Stevenson, Robert J. Books

Dr. Robert J. Stevenson is an independent scholar and an Expert Witness in the area of white collar crime. He has worked as a military sociologist research scientist, and is a former assistant professor at Davis and Elkins College in West Virginia. He has taught at the George Washington University in Washington, D.C., the University of Maryland at College Park, and the State University of New York at Stony Brook, where he earned a Ph.D. in sociology. Dr. Stevenson has published work on social deviance, criminology, and military sociology.

Mexican Border Prostitution Community During the Late Vietnam Era: la Zona
2005 0-7734-6168-X
La Zona is the Mexican name for the specific section of the community where prositution is tolerated. This two-period ethnography of a brothel community located on Mexico’s northern border was conducted during the late Vietnam era. The only study of its kind, it examines five themes absent from the literature on prostitution: first, the “demand” side of the market: the male clientele; second, the social psychology of the client role; third, the extra-occupational lives of the women; fourth, changes in social mobility patterns and career contingencies and fifth, the documentation of preconditions necessary for the emergence of the role of the pimp.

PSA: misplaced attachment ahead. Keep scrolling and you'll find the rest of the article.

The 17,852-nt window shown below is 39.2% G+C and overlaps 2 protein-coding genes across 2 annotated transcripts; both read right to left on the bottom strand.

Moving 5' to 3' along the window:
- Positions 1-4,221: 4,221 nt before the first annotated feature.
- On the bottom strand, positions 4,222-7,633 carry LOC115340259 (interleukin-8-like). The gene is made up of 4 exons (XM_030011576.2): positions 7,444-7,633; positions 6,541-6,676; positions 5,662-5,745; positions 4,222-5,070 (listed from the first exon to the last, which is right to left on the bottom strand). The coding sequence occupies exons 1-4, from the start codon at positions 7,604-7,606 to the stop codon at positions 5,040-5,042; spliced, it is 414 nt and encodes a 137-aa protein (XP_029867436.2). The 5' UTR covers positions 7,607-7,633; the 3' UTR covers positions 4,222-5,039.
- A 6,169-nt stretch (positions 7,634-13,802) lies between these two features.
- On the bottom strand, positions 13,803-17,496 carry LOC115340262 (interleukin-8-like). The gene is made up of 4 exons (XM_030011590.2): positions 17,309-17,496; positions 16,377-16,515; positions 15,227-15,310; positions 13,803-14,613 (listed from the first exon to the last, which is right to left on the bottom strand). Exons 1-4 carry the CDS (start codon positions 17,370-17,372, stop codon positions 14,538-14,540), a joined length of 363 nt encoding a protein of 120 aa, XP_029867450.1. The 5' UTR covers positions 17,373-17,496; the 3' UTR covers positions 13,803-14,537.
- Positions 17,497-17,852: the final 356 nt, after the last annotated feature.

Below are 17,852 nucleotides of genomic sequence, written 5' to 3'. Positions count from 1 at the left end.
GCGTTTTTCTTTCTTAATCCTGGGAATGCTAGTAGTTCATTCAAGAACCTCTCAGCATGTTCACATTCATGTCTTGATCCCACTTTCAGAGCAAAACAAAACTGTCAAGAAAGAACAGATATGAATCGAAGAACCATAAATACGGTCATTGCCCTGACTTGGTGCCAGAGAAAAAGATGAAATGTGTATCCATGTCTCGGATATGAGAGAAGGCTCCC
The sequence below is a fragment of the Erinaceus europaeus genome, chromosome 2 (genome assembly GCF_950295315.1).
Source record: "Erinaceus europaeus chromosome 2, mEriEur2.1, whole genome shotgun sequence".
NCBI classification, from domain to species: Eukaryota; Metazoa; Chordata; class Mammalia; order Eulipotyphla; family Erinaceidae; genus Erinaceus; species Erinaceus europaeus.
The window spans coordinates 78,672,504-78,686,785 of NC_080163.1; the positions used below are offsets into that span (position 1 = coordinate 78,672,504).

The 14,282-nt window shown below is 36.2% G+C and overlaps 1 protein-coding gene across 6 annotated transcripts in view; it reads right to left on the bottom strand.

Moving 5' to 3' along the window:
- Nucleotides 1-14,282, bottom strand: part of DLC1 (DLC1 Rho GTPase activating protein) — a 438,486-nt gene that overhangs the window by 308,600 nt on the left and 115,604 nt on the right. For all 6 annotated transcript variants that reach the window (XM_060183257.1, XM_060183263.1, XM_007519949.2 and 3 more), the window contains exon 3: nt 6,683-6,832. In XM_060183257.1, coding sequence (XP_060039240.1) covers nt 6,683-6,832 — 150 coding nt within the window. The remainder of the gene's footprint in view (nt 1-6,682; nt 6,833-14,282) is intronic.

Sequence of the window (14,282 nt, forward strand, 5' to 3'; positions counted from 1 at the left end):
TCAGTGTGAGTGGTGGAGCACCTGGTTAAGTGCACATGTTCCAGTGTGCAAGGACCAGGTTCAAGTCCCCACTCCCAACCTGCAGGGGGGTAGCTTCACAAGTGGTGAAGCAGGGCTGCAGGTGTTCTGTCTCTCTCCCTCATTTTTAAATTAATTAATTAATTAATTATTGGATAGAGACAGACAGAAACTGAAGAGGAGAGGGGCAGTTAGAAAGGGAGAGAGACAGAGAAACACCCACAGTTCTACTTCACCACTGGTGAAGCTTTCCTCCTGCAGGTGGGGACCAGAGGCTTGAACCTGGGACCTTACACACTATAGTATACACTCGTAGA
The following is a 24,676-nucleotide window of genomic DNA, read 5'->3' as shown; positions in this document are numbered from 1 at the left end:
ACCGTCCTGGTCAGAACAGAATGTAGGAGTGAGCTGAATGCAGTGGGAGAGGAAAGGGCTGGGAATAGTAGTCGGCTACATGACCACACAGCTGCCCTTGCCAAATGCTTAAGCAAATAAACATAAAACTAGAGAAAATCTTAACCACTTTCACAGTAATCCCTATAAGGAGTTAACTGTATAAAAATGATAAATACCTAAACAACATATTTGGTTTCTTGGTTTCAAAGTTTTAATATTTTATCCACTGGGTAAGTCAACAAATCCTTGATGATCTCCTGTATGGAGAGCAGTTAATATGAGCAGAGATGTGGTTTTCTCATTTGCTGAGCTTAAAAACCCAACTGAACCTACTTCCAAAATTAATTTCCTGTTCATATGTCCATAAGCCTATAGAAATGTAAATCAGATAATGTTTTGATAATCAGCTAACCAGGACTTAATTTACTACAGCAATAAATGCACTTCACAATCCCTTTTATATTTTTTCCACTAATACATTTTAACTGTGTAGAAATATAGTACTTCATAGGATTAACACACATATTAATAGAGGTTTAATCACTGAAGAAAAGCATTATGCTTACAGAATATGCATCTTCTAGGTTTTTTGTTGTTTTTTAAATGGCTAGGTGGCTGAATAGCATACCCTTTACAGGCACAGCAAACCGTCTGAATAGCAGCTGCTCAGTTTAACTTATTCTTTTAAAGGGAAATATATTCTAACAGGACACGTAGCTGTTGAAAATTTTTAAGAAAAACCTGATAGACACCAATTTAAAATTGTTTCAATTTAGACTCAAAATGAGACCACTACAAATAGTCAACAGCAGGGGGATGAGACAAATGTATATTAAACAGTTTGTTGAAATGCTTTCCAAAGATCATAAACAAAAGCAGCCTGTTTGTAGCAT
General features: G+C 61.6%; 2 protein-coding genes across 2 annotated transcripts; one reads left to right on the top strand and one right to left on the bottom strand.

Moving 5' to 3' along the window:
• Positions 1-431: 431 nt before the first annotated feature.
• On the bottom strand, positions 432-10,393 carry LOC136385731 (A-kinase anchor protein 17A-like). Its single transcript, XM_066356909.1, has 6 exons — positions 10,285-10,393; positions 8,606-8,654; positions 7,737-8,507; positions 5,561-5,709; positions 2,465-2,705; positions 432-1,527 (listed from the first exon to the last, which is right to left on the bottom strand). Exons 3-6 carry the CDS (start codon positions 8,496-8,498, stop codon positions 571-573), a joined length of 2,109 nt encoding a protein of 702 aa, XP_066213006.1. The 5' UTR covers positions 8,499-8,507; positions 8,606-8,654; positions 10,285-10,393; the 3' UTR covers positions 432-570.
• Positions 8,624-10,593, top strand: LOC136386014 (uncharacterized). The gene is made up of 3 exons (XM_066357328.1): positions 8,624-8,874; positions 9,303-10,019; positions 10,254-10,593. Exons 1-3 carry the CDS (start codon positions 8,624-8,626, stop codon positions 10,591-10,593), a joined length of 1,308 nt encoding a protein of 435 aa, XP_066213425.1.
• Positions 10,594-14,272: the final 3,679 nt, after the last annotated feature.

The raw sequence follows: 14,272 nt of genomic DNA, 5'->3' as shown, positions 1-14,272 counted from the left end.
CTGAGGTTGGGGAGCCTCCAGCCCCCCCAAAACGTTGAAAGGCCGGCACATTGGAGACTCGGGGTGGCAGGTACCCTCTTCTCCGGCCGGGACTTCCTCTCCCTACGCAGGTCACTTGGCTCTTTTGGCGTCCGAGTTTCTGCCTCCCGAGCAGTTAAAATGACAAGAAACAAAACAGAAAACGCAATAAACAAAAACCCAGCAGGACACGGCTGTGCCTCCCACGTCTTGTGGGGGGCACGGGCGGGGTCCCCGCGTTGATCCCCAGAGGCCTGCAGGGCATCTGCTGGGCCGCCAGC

This case study explores the operation of a brothel community in Frontier City, Mexico during a period of economic prosperity (1969-1972). Participant observation provides a typology of the major forms of prostitution practiced and the characteristics of the clientele (American, Mexican-American, Mexican) are discussed. While most studies of prostitution ignore the importance and structure of the clientele,. i.e., men: their recreational values, dating preferences and social functions, this study demonstrates that the nature, size, and composition of the clientele pool are related in important ways to the level of economic activity in the American southwest and traces the impact this has on physical and social mobility, working conditions, friendship and recreational networks that emerge on the site. The major findings concern an elaboration of the social psychological requirements for negotiating the client role; the importance of the male heterosexual subculture in learning to become a client; the focal concerns of the prostitutes and the lack of structural support for pimps--seen largely in terms of functional substitutes and institutional arrangements. A Postscript (The Summer of 1974) explores significant changes in the scene after roughly two years.